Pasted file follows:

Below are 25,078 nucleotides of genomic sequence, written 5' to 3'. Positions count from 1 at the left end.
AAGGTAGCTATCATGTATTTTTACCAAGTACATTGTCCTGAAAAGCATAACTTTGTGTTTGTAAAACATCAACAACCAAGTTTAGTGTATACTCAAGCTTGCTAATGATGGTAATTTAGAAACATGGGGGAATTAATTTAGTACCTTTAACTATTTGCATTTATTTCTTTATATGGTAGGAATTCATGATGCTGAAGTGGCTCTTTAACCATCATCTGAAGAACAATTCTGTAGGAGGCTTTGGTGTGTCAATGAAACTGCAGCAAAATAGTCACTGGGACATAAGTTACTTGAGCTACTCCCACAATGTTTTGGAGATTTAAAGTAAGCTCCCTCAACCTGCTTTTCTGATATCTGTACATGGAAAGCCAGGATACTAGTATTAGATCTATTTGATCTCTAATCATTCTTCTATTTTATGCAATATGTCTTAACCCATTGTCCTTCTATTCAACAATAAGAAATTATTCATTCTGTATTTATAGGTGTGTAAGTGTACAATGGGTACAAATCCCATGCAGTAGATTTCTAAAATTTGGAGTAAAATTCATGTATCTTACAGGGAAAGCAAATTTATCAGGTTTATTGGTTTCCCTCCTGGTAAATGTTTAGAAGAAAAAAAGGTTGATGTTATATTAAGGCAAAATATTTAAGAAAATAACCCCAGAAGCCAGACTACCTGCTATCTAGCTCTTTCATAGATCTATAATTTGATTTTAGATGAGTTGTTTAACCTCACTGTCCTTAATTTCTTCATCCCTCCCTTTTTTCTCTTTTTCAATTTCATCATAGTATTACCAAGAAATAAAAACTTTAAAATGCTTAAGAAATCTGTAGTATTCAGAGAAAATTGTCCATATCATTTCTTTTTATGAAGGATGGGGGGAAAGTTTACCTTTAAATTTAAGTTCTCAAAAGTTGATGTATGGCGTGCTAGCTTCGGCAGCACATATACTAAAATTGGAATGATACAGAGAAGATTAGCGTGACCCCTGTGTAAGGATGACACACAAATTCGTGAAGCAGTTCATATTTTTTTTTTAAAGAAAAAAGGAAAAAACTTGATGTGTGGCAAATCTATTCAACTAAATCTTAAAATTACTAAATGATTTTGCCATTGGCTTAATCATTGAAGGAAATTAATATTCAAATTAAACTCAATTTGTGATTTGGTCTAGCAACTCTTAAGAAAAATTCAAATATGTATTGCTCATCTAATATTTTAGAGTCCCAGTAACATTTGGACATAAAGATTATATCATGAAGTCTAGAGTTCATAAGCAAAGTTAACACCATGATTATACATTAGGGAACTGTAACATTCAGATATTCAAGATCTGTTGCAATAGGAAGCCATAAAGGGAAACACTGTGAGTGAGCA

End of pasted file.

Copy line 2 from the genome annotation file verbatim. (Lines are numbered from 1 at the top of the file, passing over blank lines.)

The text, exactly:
AAGGTAGCTATCATGTATTTTTACCAAGTACATTGTCCTGAAAAGCATAACTTTGTGTTTGTAAAACATCAACAACCAAGTTTAGTGTATACTCAAGCTTGCTAATGATGGTAATTTAGAAACATGGGGGAATTAATTTAGTACCTTTAACTATTTGCATTTATTTCTTTATATGGTAGGAATTCATGATGCTGAAGTGGCTCTTTAACCATCATCTGAAGAACAATTCTGTAGGAGGCTTTGGTGTGTCAATGAAACTGCAGCAAAATAGTCACTGGGACATAAGTTACTTGAGCTACTCCCACAATGTTTTGGAGATTTAAAGTAAGCTCCCTCAACCTGCTTTTCTGATATCTGTACATGGAAAGCCAGGATACTAGTATTAGATCTATTTGATCTCTAATCATTCTTCTATTTTATGCAATATGTCTTAACCCATTGTCCTTCTATTCAACAATAAGAAATTATTCATTCTGTATTTATAGGTGTGTAAGTGTACAATGGGTACAAATCCCATGCAGTAGATTTCTAAAATTTGGAGTAAAATTCATGTATCTTACAGGGAAAGCAAATTTATCAGGTTTATTGGTTTCCCTCCTGGTAAATGTTTAGAAGAAAAAAAGGTTGATGTTATATTAAGGCAAAATATTTAAGAAAATAACCCCAGAAGCCAGACTACCTGCTATCTAGCTCTTTCATAGATCTATAATTTGATTTTAGATGAGTTGTTTAACCTCACTGTCCTTAATTTCTTCATCCCTCCCTTTTTTCTCTTTTTCAATTTCATCATAGTATTACCAAGAAATAAAAACTTTAAAATGCTTAAGAAATCTGTAGTATTCAGAGAAAATTGTCCATATCATTTCTTTTTATGAAGGATGGGGGGAAAGTTTACCTTTAAATTTAAGTTCTCAAAAGTTGATGTATGGCGTGCTAGCTTCGGCAGCACATATACTAAAATTGGAATGATACAGAGAAGATTAGCGTGACCCCTGTGTAAGGATGACACACAAATTCGTGAAGCAGTTCATATTTTTTTTTTAAAGAAAAAAGGAAAAAACTTGATGTGTGGCAAATCTATTCAACTAAATCTTAAAATTACTAAATGATTTTGCCATTGGCTTAATCATTGAAGGAAATTAATATTCAAATTAAACTCAATTTGTGATTTGGTCTAGCAACTCTTAAGAAAAATTCAAATATGTATTGCTCATCTAATATTTTAGAGTCCCAGTAACATTTGGACATAAAGATTATATCATGAAGTCTAGAGTTCATAAGCAAAGTTAACACCATGATTATACATTAGGGAACTGTAACATTCAGATATTCAAGATCTGTTGCAATAGGAAGCCATAAAGGGAAACACTGTGAGTGAGCA